Wednesday, July 23, 2014

Migrant Crisis Stretches Into Texas Wilderness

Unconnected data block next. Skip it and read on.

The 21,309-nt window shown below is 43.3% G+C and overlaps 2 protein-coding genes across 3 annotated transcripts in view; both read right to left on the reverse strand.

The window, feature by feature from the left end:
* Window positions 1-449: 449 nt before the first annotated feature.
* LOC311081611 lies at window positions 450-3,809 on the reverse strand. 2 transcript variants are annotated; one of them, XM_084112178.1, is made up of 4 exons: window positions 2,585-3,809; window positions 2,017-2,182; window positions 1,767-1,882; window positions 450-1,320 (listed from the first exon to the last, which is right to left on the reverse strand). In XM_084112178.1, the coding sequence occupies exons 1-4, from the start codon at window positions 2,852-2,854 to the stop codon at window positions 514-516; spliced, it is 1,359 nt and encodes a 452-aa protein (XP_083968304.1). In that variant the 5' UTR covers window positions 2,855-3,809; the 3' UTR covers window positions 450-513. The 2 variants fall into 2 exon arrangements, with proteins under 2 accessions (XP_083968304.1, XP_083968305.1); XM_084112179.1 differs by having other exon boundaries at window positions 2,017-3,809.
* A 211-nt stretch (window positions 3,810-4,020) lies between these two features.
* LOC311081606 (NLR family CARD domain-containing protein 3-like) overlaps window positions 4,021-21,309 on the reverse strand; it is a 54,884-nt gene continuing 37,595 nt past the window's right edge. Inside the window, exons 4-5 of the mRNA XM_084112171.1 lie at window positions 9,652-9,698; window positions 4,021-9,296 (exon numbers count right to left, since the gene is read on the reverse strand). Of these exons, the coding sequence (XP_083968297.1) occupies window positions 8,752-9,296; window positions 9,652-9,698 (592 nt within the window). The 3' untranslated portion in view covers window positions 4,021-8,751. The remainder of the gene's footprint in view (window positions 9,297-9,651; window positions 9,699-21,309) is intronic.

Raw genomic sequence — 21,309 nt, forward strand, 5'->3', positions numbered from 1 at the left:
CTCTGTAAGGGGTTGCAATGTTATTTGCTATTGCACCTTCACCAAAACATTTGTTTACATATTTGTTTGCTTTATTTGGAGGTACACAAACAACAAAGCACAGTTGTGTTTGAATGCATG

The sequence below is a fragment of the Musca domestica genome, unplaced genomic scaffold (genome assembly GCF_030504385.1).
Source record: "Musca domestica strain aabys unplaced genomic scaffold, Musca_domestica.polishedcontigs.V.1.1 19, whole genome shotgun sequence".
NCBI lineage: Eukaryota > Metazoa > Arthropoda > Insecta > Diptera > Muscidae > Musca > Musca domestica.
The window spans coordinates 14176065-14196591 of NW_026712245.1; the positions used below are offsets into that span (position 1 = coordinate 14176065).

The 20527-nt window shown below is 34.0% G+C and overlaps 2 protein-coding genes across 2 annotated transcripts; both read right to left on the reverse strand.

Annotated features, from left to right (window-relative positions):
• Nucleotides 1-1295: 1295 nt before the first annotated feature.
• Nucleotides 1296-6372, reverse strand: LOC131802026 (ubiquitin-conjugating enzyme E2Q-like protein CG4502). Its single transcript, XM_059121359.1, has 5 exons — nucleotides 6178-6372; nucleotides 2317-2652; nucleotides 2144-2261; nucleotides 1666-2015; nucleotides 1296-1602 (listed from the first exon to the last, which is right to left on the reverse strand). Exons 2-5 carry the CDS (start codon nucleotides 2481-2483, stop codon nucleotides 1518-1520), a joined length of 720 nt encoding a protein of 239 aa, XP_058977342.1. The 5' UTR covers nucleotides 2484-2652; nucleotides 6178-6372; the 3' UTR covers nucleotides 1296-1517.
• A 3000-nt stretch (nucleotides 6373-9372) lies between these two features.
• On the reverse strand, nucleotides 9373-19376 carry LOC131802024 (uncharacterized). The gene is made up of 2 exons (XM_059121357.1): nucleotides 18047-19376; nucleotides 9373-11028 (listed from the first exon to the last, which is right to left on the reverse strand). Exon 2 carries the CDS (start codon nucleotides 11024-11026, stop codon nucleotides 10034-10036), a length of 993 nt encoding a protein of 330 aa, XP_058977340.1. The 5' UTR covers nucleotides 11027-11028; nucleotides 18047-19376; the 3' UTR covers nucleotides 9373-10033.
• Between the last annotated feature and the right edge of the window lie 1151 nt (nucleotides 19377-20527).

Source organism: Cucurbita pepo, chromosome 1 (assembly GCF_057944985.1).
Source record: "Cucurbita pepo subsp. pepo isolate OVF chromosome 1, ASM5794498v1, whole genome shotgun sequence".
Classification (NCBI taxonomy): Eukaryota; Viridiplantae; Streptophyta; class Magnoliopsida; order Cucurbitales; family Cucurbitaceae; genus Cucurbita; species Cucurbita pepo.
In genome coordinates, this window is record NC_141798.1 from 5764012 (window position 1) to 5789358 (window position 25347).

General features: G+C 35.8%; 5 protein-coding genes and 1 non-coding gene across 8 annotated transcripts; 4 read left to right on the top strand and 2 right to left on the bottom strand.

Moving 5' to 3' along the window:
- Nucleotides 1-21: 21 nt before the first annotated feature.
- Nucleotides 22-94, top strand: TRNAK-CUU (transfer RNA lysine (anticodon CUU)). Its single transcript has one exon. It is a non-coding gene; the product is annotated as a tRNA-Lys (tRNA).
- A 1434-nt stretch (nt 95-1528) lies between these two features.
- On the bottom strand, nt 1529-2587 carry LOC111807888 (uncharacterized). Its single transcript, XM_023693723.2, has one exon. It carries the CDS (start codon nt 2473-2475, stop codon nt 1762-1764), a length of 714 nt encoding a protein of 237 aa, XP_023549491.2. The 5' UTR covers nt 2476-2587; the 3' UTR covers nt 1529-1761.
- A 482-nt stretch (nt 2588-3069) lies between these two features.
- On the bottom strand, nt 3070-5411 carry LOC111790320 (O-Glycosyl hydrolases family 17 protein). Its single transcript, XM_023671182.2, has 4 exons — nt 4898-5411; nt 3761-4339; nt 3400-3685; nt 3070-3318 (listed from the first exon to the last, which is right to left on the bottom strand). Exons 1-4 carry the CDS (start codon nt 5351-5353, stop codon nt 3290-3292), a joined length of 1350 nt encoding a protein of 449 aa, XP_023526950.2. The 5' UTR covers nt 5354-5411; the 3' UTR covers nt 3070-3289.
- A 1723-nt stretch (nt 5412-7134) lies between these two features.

Daniel Zamarripa loaded his police dog into the back of his patrol car and set out to track his quarry -- immigrants circumventing the local Border Patrol checkpoint. Zamarripa, 27, is one of 15 reserve deputies brought in to assist the Brooks County Sheriff's Office, whose four deputies have lately found themselves overwhelmed by 911 calls from migrants stranded on the vast ranches that stretch from here to the horizon in all directions. Then there are the bodies of migrants who didn't make it to retrieve and identify: 42 so far this year. Most attention to the crisis on the Southwest border has focused in recent weeks on the Rio Grande Valley, where many of the 57,000 unaccompanied children and a large number of families have crossed from Mexico since October, twice last year's total. Many surrender to immigration agents willingly at the Rio Grande, aware that they will be allowed to stay pending immigration court hearings. But an unknown number end up here, 70 miles north of the border, in the meadows and scrubland that have become the region's deadliest killing fields for migrants. Since 2009, authorities have recovered more than 400 immigrants' bodies in the county, including that of a 16-year-old Central American boy discovered last month. Law enforcement is under growing pressure to move quickly to save migrants and recover the dead. The challenge comes at a bad time of year, when brush is still abundant and high from recent rains, concealing both migrant routes and human remains. "These are critical months," Martinez said. "When the vegetation goes down, that's when you start locating bodies."...more

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